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Evaluation Briefs

Using Graphs and Charts to Illustrate No. 12 | July 2008

Quantitative Data
Using visual representations to present data from Indicators for School Health, (SLIMS), surveys, or other
evaluation activities makes them easier to understand. Bar graphs, pie charts, line graphs, and histograms are an
excellent way to illustrate your program results. This brief includes concepts and definitions, types of graphs
and charts, and guidelines for formatting.

Major Concepts and Definitions


Percent of Schools That Taught a Required
Graphs and charts condense large amounts of Health Education Course in Each Grade
information into easy-to-understand formats that 100
clearly and effectively communicate important Percent of Schools 73.6 74.1 74.7
points. In selecting how best to present your data, 75
73.0

think about the purpose of your graph or chart and


what you want to present, then decide which 50

variables you want to include and whether they 25 19.8 20.3 20.2
should be expressed as frequencies, percentages, or
categories. 0
6th 7th 8th 9th 10th 11th 12th

When you decide what kind of graph or chart best Grade


illustrates your data, you should consider what type
of data you are working with. Categorical data are
grouped into non-overlapping categories (such
A pie chart is a circular chart used to compare
as grade, race, and yes or no responses). Bar graphs,
parts of the whole. It is divided into sectors that
line graphs, and pie charts are useful for displaying
are equal in size to the quantity represented.
categorical data. Continuous data are measured
on a scale or continuum (such as weight or test Percent of State HIV Projects That Described Their
scores). Histograms are useful for displaying Relationship with the State CDC-Sponsored Community
continuous data. Planning Group for HIV Prevention in the Following Manner
4%
10%
7%

Bar graphs, line graphs, and histograms have an x-


and y-axis. The x-axis is the horizontal part of the
graph and the y-axis is the vertical part. 38%

Types of Graphs and Charts 41%

A bar graph is composed of discrete bars that No one attended

represent different categories of data. The length Attended to observe only


Attended and had voting privileges

or height of the bar is equal to the quantity Attended and served as a content expert or technical advisor with no voting privileges
Other

within that category of data. Bar graphs are best


used to compare values across categories.
Evaluation Briefs 2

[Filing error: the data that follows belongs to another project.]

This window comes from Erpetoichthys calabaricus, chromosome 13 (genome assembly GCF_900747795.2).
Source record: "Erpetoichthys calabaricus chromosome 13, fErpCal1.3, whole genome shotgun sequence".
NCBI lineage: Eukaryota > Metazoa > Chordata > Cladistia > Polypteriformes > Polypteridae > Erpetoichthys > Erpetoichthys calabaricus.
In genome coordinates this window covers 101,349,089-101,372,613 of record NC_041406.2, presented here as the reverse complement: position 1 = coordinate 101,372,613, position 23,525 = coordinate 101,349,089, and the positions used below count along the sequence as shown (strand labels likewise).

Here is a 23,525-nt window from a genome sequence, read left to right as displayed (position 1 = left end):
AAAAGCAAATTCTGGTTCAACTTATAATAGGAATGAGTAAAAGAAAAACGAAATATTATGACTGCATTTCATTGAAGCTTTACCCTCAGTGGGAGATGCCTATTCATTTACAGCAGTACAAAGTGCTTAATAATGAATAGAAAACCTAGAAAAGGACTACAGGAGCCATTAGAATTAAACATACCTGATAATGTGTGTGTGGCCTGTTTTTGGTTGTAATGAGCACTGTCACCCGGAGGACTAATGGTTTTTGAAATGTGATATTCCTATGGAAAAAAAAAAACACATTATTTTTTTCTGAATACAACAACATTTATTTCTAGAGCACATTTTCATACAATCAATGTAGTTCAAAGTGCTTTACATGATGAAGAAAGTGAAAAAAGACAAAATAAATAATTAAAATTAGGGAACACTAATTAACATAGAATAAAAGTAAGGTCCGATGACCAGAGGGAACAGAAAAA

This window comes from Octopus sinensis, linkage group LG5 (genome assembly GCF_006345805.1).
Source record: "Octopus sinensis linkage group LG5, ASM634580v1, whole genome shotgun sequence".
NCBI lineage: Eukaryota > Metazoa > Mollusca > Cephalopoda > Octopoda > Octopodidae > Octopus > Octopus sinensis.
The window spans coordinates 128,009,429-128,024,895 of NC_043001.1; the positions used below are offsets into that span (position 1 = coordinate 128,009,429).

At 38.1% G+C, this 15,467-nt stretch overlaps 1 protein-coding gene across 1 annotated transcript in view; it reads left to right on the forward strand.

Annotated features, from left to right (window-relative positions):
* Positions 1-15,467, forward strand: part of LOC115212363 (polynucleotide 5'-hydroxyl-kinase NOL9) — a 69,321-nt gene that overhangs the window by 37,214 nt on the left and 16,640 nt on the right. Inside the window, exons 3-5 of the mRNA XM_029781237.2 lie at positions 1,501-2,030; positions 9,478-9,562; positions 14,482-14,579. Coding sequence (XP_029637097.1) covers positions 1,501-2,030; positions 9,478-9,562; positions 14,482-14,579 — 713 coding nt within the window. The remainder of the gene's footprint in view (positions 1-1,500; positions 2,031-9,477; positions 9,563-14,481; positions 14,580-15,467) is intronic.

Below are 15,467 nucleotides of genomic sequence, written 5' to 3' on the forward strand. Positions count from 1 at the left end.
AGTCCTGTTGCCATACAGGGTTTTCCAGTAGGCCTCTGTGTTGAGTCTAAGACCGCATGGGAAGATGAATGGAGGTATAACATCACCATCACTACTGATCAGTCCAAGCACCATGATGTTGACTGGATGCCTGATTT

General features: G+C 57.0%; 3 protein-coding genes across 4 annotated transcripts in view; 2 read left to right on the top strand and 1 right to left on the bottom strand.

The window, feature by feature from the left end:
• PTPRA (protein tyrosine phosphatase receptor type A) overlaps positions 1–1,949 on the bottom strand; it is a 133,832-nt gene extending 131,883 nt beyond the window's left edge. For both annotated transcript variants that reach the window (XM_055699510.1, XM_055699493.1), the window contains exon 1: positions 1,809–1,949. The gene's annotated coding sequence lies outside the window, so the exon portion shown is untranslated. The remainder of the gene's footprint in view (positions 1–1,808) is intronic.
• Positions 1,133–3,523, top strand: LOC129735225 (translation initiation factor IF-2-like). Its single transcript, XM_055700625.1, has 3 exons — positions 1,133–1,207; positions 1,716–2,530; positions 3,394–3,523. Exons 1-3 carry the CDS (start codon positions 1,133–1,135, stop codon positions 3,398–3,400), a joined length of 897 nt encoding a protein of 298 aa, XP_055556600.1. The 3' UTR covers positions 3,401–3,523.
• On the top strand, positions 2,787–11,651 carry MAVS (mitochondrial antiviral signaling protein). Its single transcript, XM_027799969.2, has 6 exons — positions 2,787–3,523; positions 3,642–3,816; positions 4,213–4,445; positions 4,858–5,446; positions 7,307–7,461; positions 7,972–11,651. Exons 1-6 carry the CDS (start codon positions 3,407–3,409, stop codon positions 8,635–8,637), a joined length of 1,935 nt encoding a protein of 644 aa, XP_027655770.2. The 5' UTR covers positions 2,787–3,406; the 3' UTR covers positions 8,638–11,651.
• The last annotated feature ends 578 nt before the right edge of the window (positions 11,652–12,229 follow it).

No. 12

A line graph displays the relationship between Guidelines for Formatting Graphs
two types of information, such as number of and Charts
school personnel trained by year. They are useful
in illustrating trends over time.
Keep it simple and avoid flashy special
effects. Present only essential information.
Percent of High School Students Who Ever Avoid using gratuitous options in graphical
Had Sexual Intercourse, 1991 2007 software programs, such as three-dimensional
100 bars, that confuse the reader. If the graph or
chart is too complex, it will not clearly
80
communicate the important points.
60 54.1 53.0 53.1 Title your graph or chart clearly to convey
Percent

48.4 49.9
45.6 46.7 46.8 47.8
the purpose. The title provides the reader with
40
the overall message you are conveying.
20 Specify the units of measurement on the x-
and y-axis. Years, number of participants
0
1991 1993 1995 1997 1999 2001 2003 2005 2007
trained, and type of school personnel are
Year examples of labels for units of measurement.
Label each part of the chart or graph. You
may need a legend if there is too much
information to label each part of the chart or
A histogram has connected bars that display
graph. (See the line graph). Use different colors
the frequency or proportion of cases that fall
or variations in patterns to help the reader
within defined intervals or columns. The bars
distinguish categories and understand your graph
on the histogram can be of varying width and
or chart.
typically display continuous data.

Post-training Assessment Scores from Resources


High School Health Educators
Minter E, Michaud M. Using Graphics to Report
14 Evaluation Results. University of Wisconsin
# health educators receiving score

12
12 11
10
Cooperative Extension. 2003. Available at
10 9 http://learningstore.uwex.edu/pdf/G3658-13.PDF*
8

4 3 3 3
2 1 1 * Links to non-Federal organizations are provided solely as a
0 service to our users. Links do not constitute an endorsement of
60 65 70 75 80 85 90 95 100
any organization by CDC or the Federal Government, and
none should be inferred. The CDC is not responsible for the
test scores
content of the individual organization Web pages found at this
link.

For further information or assistance, contact the Evaluation Research Team at ert@cdc.gov. You can also contact us via our website:
http://www.cdc.gov/healthyyouth/evaluation/index.htm.